When the Spanish Football Federation (RFEF) transformed its youth team set-up in July 2008, the only man remaining after a review of the staff was current U-17 coach Gines Melendez. And though the only title won since then has been the 2009 Mediterranean Games, those involved have expressed their satisfaction with the progress being made.
One of the new boys was Luis Milla, handed the reins of Spain's U-19 and U-20 sides, and who is set to guide the latter at this year's FIFA U-20 World Cup in Egypt. "Though we've only won one title, I think that good work has been done," the former Real Madrid, Barcelona and Valencia midfielder told FIFA.com.
"You can't win everything, every year, and this (Football) Association is one of the few that has helped its youth teams reach the final phases of all the European and world competitions. We new coaches have kept faith with the footballing philosophy that was in place before. We've preserved the style and the way of understanding football that we have here in Spain, because that is our footballing culture."
It is this very same culture of short-passing and one-touch football that Milla himself purveyed during a professional career that lasted nearly 20 years and took in Spain's biggest clubs. After hanging up his boots in 2001, he worked within Valencia's youth system until spending 2007/08 as assistant to Michael Laudrup at Getafe and subsequently accepting his current position.
I don't want to pile more pressure on my players by setting goals beforehand. These lads are talented and we're teaching them how to compete.
"It's a very good experience and it's been a very positive year," he said, when asked for his verdict on his first 12 months in the job. "We've worked less with the U-20s but we were given a very pleasant surprise in Pescara, when we ended up champions of the Mediterranean Games."
"The squad hadn't spent that much time together but they really grew close. There were some difficulties but the group was able to overcome them. They took the initiative and got stronger as they went on. That's how we came through the tough games against France and Italy," added Milla, whose team beat France in the last four before a 2-1 final win over Italy.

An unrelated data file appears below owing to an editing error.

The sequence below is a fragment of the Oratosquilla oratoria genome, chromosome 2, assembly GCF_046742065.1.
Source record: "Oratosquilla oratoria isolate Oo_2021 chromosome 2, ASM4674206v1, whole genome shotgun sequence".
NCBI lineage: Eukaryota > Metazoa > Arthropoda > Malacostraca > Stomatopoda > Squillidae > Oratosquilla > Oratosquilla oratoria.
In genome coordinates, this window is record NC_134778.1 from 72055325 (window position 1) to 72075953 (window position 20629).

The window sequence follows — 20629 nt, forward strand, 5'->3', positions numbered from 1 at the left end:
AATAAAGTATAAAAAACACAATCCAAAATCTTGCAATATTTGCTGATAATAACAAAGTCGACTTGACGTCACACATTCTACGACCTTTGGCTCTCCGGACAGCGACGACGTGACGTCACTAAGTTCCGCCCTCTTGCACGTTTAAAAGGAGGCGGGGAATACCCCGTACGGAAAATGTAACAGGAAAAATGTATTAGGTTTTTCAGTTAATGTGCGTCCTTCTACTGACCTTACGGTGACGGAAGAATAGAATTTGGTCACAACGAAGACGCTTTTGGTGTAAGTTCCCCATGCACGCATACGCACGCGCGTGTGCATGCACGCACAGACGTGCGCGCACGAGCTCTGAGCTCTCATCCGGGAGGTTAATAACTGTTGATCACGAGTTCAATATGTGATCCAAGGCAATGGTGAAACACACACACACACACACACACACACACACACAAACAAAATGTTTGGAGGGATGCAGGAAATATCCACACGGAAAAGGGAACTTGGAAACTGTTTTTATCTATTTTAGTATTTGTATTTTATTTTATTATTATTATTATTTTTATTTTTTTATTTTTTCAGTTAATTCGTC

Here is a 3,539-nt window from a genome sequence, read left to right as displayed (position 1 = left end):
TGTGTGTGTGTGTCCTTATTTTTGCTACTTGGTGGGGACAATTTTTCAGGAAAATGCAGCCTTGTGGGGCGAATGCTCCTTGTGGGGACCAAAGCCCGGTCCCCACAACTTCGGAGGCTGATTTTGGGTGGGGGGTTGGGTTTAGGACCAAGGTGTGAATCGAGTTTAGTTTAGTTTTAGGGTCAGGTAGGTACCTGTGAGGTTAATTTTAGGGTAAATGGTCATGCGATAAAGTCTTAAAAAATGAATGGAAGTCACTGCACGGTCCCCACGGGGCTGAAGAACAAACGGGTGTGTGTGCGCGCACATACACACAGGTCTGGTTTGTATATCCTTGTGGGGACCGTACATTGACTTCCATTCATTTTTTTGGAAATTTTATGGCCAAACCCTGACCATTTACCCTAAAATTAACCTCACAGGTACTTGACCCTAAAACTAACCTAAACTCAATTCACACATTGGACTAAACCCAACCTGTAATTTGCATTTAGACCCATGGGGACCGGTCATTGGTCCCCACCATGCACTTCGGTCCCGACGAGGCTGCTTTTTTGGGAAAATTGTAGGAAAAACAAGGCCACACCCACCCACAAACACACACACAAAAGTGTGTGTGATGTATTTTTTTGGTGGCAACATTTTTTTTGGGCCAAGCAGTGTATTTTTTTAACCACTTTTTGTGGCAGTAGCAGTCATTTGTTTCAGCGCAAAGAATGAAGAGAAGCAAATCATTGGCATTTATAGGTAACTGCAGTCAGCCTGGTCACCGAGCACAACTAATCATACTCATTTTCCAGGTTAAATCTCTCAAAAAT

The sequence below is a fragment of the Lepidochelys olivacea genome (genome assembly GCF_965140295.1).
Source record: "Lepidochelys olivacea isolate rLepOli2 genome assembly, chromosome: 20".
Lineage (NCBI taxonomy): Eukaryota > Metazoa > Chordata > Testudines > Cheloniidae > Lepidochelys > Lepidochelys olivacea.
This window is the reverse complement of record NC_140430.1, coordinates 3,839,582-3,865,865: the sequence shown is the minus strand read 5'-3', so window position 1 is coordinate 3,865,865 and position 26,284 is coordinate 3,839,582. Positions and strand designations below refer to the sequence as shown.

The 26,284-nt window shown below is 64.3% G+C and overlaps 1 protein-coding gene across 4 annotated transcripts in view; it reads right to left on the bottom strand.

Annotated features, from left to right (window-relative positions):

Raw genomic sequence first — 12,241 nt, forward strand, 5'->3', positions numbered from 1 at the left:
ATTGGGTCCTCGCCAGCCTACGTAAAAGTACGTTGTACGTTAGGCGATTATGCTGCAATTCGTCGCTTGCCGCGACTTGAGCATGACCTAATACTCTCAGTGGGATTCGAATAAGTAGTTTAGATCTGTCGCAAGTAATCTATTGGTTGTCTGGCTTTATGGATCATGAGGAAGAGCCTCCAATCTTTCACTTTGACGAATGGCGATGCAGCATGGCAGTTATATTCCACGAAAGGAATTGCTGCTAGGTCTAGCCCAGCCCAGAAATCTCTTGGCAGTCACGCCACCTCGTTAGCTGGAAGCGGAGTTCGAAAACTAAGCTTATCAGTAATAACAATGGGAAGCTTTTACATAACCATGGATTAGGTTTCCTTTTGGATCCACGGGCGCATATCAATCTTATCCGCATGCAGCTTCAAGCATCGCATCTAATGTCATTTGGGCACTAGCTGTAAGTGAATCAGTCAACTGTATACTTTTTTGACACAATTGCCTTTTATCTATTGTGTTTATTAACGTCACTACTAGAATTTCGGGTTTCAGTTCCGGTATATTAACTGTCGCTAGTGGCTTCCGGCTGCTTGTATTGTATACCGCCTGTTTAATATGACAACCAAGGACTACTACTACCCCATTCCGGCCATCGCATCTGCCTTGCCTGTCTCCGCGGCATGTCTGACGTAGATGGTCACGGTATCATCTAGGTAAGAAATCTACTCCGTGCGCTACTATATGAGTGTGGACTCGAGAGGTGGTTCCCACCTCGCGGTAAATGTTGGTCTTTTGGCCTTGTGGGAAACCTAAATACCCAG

A silver generation
The team which won gold in Pescara should form the basis of La Roja's squad for Egypt 2009, though the door is still open to those competing at the UEFA U-19 European Championship in Ukraine. One man whose involvement remains up in the air, however, is Barcelona's Bojan Krkic. Though young enough to take part, it would seem unlikely the forward will drop down to the U-20s having already appeared at senior level.
"We've got an open mind on any player who is available for selection, but above all they must have the desire to take part. Bojan's the right age and, though he's made his senior debut and is a regular for the U-21s, this (U-20) World Cup means a lot on the football scene," said Milla of a player who was the driving force behind Spain reaching the final of the FIFA U-17 World Cup Korea 2007. "It will all depend on him, his attitude and his club. I'm open to the possibility of him coming with us."
Other members of the squad that finished second to Nigeria at Korea 2007, such as Fran Merida and David De Gea, are expected to travel to Egypt. And they will get the chance to avenge that final defeat against the Golden Eaglets, who have also been drawn in Group B along with Venezuela and Tahiti. "African teams are very strong, seasoned and competitive. I'm sure they (Nigeria) will be our most demanding group opponents," was the verdict of the 43-year-old coach.
"Venezuela have a great team. What's more, they progressed through a qualifying phase in which reigning world champions Argentina came up short. They've got a lot of quality, are very well set up technically and have very athletic players in every area of the side. They're going to be very tough to play against."
Does he feel that Tahiti are perhaps the easiest group rival on paper? "We can't be overconfident because if you start badly or you lose concentration, you can end up in trouble. Especially seeing as it's the first game.
"If we go into the tournament in good form I think we can do well, but I don't want to pile more pressure on my players by setting goals beforehand," continued Milla, who intends to take his charges to Egypt a week before the competition begins to get used to the conditions.
"We're aiming to get through the group phase and then keep getting stronger. These lads are talented and we're teaching them how to compete. But you must realise that they put pressure on themselves, they don't need any more by having objectives imposed on them."